WASHINGTON/DETROIT (Reuters) - Toyota Motor Corp faces a proposed $16.4 million fine from U.S. regulators who said the automaker knowingly delayed a massive recall for defective accelerator pedals.
The civil penalty, the largest that the U.S. Department of Transportation has ever sought, is the first official finding that the world’s largest automaker violated U.S. safety regulations. Toyota can appeal the penalty.
“We now have proof that Toyota failed to live up to its legal obligations,” U.S. Transportation Secretary Ray LaHood said in a statement. “Worse yet, they knowingly hid a dangerous defect for months from U.S. officials and did not take action to protect millions of drivers and their families.”
The National Highway Traffic Safety Administration (NHTSA) continues to investigate Toyota recalls, including one in October 2009 for floor mats that can jam the gas pedal and cause uncontrolled acceleration, and additional fines are possible, the agency said.
Toyota did not directly address the issue of the fine, but did say it had taken steps to improve communications about safety issues with both regulators and customers.
Since the recalls, Toyota’s reputation for quality has suffered and it is the target of more than 135 U.S. lawsuits.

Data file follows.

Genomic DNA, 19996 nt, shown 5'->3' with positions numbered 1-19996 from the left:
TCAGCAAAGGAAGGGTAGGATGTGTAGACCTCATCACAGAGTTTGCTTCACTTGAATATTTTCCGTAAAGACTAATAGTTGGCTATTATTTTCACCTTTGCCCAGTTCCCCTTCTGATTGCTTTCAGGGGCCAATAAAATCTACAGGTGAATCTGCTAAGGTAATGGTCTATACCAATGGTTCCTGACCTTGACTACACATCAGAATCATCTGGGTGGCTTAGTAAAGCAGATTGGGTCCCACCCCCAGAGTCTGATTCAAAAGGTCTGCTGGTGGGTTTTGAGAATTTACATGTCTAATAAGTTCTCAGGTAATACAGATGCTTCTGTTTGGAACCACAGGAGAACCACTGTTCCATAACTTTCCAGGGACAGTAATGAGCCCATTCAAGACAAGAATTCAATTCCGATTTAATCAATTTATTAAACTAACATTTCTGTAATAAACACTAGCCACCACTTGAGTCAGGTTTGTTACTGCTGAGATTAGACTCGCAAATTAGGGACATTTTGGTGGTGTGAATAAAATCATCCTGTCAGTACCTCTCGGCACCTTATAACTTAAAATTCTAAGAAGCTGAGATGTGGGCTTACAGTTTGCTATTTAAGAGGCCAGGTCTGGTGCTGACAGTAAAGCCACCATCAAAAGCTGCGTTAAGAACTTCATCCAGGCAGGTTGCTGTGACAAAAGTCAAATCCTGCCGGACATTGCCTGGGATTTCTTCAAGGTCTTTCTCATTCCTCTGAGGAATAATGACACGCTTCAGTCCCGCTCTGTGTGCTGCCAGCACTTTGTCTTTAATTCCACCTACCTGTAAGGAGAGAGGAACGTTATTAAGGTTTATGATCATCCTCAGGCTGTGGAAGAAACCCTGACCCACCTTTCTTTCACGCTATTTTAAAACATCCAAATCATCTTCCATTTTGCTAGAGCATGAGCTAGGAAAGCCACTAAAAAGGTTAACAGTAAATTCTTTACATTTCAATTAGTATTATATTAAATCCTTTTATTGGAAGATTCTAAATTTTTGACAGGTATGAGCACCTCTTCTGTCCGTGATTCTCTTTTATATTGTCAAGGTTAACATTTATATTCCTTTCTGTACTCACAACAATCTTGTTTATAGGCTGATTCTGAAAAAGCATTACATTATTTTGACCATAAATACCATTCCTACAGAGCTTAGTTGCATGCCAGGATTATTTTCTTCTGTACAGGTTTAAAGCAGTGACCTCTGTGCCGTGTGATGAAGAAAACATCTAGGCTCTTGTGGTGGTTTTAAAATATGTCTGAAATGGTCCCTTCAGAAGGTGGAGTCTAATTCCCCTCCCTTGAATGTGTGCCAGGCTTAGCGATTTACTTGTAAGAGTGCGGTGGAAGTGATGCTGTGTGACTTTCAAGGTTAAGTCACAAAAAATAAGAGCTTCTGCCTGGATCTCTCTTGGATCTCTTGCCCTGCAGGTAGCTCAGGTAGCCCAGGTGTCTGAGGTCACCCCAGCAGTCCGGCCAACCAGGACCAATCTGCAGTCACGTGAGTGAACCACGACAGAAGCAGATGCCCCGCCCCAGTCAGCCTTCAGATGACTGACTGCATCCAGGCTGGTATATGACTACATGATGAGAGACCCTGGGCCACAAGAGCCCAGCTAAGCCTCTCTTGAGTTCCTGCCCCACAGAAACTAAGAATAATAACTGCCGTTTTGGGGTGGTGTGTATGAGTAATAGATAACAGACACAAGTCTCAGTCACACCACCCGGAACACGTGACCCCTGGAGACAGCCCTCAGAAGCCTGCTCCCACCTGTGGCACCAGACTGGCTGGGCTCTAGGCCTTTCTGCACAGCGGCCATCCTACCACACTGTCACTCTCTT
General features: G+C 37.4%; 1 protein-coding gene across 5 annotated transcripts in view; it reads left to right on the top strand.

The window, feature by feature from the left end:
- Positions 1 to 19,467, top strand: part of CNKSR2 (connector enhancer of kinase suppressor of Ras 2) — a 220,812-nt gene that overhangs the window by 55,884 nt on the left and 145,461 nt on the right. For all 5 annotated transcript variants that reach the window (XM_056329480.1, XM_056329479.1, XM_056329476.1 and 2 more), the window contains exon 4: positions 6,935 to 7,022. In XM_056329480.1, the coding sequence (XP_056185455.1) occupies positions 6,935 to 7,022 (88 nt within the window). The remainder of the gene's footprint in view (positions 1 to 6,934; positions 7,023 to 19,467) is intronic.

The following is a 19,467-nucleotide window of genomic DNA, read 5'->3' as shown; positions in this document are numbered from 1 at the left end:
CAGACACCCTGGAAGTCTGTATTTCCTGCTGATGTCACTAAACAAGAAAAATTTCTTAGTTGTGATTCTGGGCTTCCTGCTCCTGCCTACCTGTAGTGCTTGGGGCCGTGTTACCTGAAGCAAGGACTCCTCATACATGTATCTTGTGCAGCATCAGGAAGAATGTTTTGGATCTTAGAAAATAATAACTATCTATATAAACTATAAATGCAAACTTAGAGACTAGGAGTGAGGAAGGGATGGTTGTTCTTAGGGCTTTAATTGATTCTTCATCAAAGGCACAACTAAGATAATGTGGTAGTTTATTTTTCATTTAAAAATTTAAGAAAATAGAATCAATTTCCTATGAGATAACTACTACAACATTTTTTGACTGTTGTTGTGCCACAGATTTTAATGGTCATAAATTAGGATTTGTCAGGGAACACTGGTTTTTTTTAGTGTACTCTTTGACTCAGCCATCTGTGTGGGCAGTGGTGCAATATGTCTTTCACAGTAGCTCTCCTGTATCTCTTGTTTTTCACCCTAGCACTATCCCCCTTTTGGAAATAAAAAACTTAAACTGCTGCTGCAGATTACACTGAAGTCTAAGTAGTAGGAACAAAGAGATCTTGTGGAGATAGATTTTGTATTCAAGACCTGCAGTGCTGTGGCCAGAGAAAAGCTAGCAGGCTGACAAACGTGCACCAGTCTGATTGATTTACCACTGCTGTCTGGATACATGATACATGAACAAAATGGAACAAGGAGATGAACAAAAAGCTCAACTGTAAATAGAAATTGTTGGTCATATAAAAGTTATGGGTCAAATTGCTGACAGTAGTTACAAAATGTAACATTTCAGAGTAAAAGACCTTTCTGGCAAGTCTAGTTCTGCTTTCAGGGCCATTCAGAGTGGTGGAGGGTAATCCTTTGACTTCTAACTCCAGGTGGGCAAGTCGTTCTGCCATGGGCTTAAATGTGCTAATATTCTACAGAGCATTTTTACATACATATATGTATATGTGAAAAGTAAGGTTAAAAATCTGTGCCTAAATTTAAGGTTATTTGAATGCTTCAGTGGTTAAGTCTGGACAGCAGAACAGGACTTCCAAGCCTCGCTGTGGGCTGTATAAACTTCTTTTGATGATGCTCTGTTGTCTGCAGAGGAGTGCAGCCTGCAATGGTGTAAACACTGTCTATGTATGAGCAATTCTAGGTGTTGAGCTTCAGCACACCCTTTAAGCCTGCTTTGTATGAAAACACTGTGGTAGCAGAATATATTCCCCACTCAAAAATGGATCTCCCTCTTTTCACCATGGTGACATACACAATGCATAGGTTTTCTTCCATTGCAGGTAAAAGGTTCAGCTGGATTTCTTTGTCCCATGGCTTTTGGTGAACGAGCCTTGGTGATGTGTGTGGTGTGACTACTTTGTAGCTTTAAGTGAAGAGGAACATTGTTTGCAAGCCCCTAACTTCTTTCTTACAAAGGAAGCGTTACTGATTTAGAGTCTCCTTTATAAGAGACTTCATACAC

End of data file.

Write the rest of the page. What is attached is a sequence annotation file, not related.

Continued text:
Jesse Toprak, an industry analyst with TrueCar.com, expected Toyota to appeal the fine.
“I think they will do whatever it takes because of what it might lead to,” Toprak said about a likely Toyota challenge. “That (the fine) may very well be the basis for a class action lawsuit.”
Toyota has two weeks to decide its response.
The “sticky pedal” case was the only one in a string of voluntary recalls where a formal defect finding was established.
Documents obtained from Toyota showed the automaker had issued repair notices in Canada and Europe to address complaints about “sticky pedals,” sudden acceleration and sudden engine revving in late September, but did not begin a U.S. recall until late January, regulators said.
Manufacturers are legally obligated to notify U.S. safety regulators within five business days if they determine that a safety defect exists. The documents showed Toyota was aware U.S. consumers were experiencing the same problems, the Transportation Department said.
As part of the pedal recall, Toyota has offered to add a metal shim or replace them completely.
Previously, the largest fine was $1 million against General Motors Co for failing to promptly recall windshield wipers in 2002-2003 model vehicles.
Fines for violating auto regulations were increased earlier in this decade after massive recalls involving Firestone tires.
Additional reporting by Bernie Woodall, Soyoung Kim in Detroit; Editing by Toni Reinhold, Bernard Orr, Leslie Gevirtz